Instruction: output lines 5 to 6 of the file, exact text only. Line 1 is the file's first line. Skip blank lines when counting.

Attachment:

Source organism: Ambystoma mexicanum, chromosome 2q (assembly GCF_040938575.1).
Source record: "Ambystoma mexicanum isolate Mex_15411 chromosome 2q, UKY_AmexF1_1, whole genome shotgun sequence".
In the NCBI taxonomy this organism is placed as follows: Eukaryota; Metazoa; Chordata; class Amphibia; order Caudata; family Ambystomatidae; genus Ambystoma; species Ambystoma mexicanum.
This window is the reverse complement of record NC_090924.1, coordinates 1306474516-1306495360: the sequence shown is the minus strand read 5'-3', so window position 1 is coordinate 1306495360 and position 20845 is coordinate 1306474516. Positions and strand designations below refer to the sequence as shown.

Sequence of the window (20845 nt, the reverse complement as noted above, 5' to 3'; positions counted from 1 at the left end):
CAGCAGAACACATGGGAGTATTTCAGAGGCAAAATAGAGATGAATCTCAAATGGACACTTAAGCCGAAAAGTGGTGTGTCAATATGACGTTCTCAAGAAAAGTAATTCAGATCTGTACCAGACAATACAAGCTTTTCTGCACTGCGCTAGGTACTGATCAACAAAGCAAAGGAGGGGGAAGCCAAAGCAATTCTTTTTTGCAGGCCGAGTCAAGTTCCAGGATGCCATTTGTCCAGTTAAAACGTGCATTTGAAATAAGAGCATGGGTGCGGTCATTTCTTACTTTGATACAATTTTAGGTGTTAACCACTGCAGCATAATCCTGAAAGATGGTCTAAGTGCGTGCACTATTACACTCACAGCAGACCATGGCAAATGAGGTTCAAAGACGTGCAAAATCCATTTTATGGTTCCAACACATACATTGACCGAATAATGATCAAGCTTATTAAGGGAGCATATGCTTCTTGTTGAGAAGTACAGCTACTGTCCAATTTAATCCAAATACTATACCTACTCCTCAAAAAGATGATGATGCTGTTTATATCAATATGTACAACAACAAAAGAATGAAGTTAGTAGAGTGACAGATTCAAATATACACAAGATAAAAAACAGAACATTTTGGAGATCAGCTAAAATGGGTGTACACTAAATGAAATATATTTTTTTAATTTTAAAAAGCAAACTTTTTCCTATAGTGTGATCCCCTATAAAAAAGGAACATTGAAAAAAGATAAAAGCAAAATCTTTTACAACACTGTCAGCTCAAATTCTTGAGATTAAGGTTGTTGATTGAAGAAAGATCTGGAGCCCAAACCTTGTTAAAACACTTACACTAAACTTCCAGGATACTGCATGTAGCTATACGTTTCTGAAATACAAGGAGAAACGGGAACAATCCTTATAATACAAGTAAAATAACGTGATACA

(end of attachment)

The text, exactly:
Sequence of the window (20845 nt, the reverse complement as noted above, 5' to 3'; positions counted from 1 at the left end):
CAGCAGAACACATGGGAGTATTTCAGAGGCAAAATAGAGATGAATCTCAAATGGACACTTAAGCCGAAAAGTGGTGTGTCAATATGACGTTCTCAAGAAAAGTAATTCAGATCTGTACCAGACAATACAAGCTTTTCTGCACTGCGCTAGGTACTGATCAACAAAGCAAAGGAGGGGGAAGCCAAAGCAATTCTTTTTTGCAGGCCGAGTCAAGTTCCAGGATGCCATTTGTCCAGTTAAAACGTGCATTTGAAATAAGAGCATGGGTGCGGTCATTTCTTACTTTGATACAATTTTAGGTGTTAACCACTGCAGCATAATCCTGAAAGATGGTCTAAGTGCGTGCACTATTACACTCACAGCAGACCATGGCAAATGAGGTTCAAAGACGTGCAAAATCCATTTTATGGTTCCAACACATACATTGACCGAATAATGATCAAGCTTATTAAGGGAGCATATGCTTCTTGTTGAGAAGTACAGCTACTGTCCAATTTAATCCAAATACTATACCTACTCCTCAAAAAGATGATGATGCTGTTTATATCAATATGTACAACAACAAAAGAATGAAGTTAGTAGAGTGACAGATTCAAATATACACAAGATAAAAAACAGAACATTTTGGAGATCAGCTAAAATGGGTGTACACTAAATGAAATATATTTTTTTAATTTTAAAAAGCAAACTTTTTCCTATAGTGTGATCCCCTATAAAAAAGGAACATTGAAAAAAGATAAAAGCAAAATCTTTTACAACACTGTCAGCTCAAATTCTTGAGATTAAGGTTGTTGATTGAAGAAAGATCTGGAGCCCAAACCTTGTTAAAACACTTACACTAAACTTCCAGGATACTGCATGTAGCTATACGTTTCTGAAATACAAGGAGAAACGGGAACAATCCTTATAATACAAGTAAAATAACGTGATACA